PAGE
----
For automakers, paid and organic search drive leads, promote dealership foot traffic and ultimately sell vehicles, according to a new eMarketer report, “Automotive Search Trends: Industry Preps for Dramatic Shifts in 2013.” These tactics are provable and consistent. But new digital tactics are becoming more important to the auto industry, as digital marketing matures.
To best capture the auto market, original equipment manufacturers (OEMs) and dealers in the US built a sophisticated search marketing system to help fine-tune tactics and measure success across the auto industry.
An H1 2012 survey of US auto dealerships conducted by Dataium for Cars.com found that 55% of respondents’ digital ad spending went to paid search engine marketing (SEM).
Why is search so influential? Users flock to search engines to organize the large amount of information most buyers need to make a purchase decision.
US search users are especially attractive for brands because they tend to search most when they are in the market to buy. And during this time, they might reconsider make and model. Only 20% of new-car shoppers in the US buy the brand they first searched for, according to Google data.
In the past, OEM brand sites—often developed with major digital agencies, strong media support, and cutting edge SEM and search engine optimization (SEO)—attracted more attention in search results than dealerships.
These days, however, the tables have turned. Sophistication of US dealer sites, in conjunction with the search result benefits of being a local business, has pushed dealership sites into direct competition for influence over US car shoppers.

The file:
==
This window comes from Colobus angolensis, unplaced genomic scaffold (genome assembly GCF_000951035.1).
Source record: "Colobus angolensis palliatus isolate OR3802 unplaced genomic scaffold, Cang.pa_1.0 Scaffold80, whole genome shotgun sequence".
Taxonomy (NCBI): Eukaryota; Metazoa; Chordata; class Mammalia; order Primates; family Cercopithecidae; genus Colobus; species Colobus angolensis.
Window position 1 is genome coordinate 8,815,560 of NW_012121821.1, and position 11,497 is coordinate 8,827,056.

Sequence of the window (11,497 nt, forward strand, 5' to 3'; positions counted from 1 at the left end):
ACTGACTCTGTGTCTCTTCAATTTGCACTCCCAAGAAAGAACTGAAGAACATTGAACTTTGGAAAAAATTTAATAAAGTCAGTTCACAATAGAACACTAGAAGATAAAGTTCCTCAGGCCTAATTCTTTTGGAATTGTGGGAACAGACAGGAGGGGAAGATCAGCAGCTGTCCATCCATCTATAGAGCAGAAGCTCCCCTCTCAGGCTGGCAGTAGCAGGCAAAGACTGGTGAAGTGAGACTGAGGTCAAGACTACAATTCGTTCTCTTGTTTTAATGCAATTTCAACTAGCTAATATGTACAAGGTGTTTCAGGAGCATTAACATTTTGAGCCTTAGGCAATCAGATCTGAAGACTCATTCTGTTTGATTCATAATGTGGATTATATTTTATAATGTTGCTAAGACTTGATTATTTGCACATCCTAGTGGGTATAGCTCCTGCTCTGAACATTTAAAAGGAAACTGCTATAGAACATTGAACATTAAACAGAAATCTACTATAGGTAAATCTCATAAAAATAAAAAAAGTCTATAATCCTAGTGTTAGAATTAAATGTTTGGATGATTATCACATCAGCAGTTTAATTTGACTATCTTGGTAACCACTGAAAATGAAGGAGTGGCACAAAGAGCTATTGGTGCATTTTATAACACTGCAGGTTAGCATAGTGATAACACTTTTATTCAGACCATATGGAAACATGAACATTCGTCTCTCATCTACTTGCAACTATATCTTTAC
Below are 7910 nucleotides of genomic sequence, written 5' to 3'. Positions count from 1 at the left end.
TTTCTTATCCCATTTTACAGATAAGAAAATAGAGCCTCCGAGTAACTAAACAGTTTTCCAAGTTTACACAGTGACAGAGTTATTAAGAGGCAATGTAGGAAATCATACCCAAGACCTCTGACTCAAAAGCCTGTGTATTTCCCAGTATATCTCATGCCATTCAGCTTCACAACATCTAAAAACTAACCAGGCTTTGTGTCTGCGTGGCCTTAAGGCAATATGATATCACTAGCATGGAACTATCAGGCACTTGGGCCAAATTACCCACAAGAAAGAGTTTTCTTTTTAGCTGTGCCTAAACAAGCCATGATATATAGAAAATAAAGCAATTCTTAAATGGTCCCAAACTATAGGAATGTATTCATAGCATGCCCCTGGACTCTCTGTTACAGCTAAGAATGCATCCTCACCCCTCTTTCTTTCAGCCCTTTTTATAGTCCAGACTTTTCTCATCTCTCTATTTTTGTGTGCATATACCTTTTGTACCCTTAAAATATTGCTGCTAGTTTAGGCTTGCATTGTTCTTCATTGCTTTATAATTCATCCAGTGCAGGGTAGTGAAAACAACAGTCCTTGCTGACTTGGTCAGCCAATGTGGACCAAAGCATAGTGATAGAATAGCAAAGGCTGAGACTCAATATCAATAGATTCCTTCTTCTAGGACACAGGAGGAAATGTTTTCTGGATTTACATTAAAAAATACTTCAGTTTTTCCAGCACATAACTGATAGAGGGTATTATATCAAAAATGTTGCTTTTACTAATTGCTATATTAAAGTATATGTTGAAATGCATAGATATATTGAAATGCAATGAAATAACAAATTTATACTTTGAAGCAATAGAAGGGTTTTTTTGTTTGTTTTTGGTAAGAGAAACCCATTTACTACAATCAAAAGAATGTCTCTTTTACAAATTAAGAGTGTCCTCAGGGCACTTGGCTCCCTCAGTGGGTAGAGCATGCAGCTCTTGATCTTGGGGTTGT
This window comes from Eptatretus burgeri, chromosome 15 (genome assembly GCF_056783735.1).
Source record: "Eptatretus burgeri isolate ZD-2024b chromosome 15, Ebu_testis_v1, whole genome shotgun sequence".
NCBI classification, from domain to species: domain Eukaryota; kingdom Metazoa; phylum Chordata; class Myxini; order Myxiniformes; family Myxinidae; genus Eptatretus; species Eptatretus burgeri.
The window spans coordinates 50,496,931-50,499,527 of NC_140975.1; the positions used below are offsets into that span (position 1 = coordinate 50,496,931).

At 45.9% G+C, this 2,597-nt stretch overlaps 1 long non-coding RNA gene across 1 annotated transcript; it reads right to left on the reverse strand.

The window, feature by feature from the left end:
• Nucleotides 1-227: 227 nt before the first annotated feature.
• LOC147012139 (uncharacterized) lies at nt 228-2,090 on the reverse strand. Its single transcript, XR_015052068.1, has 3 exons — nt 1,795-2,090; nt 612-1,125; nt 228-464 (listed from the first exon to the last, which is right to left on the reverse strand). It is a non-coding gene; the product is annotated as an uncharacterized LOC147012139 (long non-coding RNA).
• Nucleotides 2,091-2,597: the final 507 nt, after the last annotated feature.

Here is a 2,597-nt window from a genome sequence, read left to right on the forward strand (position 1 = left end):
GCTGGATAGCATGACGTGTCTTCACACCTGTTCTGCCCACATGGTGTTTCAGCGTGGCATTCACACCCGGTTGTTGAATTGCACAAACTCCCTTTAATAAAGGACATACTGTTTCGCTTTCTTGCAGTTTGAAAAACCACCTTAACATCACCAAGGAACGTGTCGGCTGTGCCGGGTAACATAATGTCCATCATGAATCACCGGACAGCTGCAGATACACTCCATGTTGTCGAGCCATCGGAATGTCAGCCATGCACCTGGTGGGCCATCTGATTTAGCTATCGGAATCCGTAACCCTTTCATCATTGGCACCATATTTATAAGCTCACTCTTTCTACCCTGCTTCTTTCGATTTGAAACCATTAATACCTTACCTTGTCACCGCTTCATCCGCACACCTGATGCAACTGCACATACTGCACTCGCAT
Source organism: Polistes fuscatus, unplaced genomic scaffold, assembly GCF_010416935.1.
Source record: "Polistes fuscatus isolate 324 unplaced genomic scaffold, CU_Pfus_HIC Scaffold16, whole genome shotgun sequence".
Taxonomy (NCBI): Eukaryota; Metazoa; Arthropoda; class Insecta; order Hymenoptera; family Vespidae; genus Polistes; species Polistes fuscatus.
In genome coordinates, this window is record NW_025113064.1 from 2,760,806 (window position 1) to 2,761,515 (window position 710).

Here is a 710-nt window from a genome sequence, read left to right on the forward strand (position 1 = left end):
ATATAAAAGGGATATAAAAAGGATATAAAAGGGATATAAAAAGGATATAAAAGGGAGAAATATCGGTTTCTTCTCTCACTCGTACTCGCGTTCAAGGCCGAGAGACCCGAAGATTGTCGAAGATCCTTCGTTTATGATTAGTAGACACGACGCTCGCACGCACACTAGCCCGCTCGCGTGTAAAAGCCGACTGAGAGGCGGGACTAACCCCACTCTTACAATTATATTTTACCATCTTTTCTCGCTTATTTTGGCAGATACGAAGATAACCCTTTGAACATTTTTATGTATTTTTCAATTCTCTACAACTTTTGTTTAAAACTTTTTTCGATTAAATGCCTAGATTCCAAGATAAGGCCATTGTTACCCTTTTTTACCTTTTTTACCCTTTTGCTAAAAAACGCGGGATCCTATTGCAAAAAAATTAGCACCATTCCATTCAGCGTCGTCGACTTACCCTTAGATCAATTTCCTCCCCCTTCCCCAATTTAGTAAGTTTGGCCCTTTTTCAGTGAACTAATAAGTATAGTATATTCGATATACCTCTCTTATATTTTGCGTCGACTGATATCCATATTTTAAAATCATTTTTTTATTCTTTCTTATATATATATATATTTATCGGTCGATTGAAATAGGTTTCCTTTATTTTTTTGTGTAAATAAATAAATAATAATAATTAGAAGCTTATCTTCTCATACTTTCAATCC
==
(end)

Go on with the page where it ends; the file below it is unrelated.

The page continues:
According to an August 2012 survey conducted by Google, Compete, TNS Global and R.L. Polk & Co., 74% of US new-vehicle buyers surveyed used dealership websites, via desktop, mobile phone or tablet, during the buying process.
Despite the love affair with lower-funnel lead generation, US auto industry players admit search in the auto segment will change rapidly in 2013, with video search, social media, reviews and mobile developments adding to the complexity of a search campaign.
And while dealerships in the US appear to be wrangling control of search thanks to US consumer demand and preference, leadership on emerging trends is still likely to come from OEMs and related agencies.
For example, 58% of new-car buyers visited a dealership as a result of watching video content, according to a 2012 study by NADA. It would be difficult for a local dealership to coordinate SEO, SEM and the various social media placements of a video asset.
The full report, “Automotive Search Trends: Industry Preps for Dramatic Shifts in 2013” also answers these key questions:
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